Doctors Separate Cold Weather Facts From Fiction
NEW YORK (CBSNewYork) – The bitterly cold winter weather frosting the Tri-State Area has brought out some of the old wives tales about being in the cold.
Most winter-time myths have to do with the common cold, like “starve a cold, feed a fever.”
So how about some other myths?
Does a Hot Toddy or shot of whisky take the chill off?
“It can make you feel warmer because [alcohol] opens up your blood vessels, but you can lose more heat that way,” explained Dr. Amy Caggiula, and emergency room physician at Roosevelt Hospital.
Caggiula says losing that heat through your skin actually lowers your overall temperature. So don’t drink if you’re going out in the cold.
What about going out in the the cold with wet hair?
“It might make you uncomfortable, but you’re not going to get sick from that,” Caggiula said.
Can you can you catch a cold by being out in the cold too long? The answer is no. Cold temperatures don’t cause colds, viruses do. In fact, when it’s cold you tend to stay cooped up inside where it is actually much easier to catch a bug from people coughing and sneezing nearby, Dr. Maz Gomez reported.
Can you suffer from allergies in the cold?
“Pollen allergies, no, but indoor allergies like mold and pet dander, yes,” Caggiula said.
Do you need more sleep in the cold? No, although you might want to stay curled up under the covers when it’s real cold. But you don’t need more sleep.
What about the claim that you shouldn’t exercise in the cold? That, it turns out, is no myth.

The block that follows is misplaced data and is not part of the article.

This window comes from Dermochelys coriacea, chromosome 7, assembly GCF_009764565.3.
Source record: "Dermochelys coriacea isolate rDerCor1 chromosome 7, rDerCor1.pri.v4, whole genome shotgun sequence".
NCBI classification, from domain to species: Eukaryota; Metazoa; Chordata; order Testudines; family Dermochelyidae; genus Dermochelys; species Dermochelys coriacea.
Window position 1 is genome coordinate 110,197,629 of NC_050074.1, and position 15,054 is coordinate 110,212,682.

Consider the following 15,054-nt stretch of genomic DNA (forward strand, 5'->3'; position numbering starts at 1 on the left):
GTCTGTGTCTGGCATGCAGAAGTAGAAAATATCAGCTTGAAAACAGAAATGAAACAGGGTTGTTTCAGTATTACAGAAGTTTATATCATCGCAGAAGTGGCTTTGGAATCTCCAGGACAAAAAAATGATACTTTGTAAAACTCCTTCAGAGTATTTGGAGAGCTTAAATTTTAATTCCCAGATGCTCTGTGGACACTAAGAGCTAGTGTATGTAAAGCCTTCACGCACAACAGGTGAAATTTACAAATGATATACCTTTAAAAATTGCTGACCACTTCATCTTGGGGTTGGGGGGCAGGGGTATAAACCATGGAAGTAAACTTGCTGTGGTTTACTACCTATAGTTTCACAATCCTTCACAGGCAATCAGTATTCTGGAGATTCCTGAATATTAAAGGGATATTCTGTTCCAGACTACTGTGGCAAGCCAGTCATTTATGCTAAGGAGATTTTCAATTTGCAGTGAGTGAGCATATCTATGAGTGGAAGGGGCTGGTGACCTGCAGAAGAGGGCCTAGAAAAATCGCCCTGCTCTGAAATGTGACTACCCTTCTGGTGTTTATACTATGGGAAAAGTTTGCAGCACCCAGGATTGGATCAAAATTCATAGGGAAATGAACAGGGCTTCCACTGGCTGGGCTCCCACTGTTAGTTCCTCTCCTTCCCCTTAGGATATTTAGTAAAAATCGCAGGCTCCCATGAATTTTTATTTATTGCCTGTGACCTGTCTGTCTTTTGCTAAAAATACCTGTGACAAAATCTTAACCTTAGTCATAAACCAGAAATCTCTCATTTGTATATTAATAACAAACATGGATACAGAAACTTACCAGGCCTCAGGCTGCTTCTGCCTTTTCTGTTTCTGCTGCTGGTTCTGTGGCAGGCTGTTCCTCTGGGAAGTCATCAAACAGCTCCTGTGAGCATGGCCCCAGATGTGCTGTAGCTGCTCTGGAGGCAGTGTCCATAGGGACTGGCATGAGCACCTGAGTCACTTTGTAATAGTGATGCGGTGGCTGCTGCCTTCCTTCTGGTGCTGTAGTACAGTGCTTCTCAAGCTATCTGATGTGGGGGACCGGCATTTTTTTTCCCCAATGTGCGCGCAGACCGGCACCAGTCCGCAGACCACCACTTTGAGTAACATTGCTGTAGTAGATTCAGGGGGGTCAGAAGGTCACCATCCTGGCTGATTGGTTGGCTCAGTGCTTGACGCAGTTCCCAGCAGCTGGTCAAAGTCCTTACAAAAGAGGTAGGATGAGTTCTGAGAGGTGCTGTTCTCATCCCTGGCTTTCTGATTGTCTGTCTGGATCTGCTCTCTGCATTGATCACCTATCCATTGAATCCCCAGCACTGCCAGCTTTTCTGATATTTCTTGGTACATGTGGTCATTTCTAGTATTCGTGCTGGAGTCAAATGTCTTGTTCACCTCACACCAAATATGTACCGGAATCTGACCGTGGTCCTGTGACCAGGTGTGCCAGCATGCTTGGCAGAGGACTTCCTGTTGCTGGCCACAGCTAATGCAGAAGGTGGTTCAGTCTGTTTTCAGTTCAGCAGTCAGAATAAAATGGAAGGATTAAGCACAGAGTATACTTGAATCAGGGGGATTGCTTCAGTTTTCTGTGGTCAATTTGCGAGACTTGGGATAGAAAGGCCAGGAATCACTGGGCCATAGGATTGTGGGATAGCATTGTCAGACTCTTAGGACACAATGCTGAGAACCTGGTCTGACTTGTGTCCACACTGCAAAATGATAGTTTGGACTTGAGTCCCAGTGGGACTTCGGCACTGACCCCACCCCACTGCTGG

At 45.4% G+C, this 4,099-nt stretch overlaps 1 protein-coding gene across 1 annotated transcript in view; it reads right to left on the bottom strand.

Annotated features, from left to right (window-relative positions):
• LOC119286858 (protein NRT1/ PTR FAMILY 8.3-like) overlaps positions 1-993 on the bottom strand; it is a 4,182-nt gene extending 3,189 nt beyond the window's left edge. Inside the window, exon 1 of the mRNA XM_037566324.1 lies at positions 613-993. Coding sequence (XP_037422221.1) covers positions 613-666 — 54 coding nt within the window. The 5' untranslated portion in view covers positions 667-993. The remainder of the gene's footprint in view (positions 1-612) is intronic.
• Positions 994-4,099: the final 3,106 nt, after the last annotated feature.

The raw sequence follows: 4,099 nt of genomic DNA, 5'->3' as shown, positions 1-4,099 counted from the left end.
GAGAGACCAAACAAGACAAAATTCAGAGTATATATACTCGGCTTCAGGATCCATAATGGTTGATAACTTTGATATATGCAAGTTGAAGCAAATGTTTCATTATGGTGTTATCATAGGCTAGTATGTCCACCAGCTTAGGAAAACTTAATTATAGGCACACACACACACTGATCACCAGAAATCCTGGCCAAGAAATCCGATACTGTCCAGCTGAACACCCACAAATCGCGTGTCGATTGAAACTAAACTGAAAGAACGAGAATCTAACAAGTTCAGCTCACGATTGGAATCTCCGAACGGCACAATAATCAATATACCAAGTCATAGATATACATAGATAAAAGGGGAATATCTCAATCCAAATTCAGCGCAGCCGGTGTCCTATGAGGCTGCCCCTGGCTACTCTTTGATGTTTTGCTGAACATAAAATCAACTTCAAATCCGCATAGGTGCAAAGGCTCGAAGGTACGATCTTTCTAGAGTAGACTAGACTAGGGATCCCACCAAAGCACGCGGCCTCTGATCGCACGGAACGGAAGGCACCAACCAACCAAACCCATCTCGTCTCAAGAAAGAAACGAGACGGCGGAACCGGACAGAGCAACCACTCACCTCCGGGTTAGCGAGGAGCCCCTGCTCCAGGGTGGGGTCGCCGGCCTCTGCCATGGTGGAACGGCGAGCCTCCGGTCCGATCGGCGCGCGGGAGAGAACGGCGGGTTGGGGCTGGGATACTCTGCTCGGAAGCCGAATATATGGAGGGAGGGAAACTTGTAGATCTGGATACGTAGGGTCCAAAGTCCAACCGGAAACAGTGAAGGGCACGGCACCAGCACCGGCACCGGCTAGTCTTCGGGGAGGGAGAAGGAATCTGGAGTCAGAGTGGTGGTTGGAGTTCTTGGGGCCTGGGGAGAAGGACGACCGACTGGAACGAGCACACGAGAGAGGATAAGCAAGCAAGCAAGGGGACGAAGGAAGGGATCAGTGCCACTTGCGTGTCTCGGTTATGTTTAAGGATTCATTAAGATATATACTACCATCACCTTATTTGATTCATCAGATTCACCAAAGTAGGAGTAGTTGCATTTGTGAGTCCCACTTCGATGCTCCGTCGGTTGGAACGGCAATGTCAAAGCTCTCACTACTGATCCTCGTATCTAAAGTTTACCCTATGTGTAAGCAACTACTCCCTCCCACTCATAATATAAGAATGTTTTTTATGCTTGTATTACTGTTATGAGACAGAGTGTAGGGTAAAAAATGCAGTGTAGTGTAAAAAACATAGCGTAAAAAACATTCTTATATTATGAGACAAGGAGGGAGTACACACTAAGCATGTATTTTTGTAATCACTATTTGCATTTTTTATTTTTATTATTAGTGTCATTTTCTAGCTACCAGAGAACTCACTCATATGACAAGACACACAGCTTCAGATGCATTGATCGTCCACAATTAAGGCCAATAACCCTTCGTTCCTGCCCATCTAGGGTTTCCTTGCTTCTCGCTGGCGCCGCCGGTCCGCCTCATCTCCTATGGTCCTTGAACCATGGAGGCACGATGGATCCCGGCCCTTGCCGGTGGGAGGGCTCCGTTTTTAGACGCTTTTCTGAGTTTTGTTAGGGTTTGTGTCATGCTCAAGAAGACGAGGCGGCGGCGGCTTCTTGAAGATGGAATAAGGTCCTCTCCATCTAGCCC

“It’s OK to exercise, but really cold air can irritate your airways and trigger asthma in susceptible people,” Caggiula said.
If you do exercise indoors and work up a sweat, try to towel off before going out in the cold. Wet skin loses heat much more quickly than dry skin, and it’s also more susceptible to frostnip or even frostbite if you stay out in the cold long enough.
Another myth is people are more depressed in the cold. There is no evidence that there’s more depression symptoms when it’s cold. There is something called “Seasonal Affective Disorder” which can make you feel blue during the winter, but that’s due to a lack of sunlight, not cold temperatures.
Can chicken soup zap a cold? There may be some truth to it. Some small studies have shown that ingredients in chicken soup have an anti-viral or anti-bacterial effect and may shorten the duration of a cold.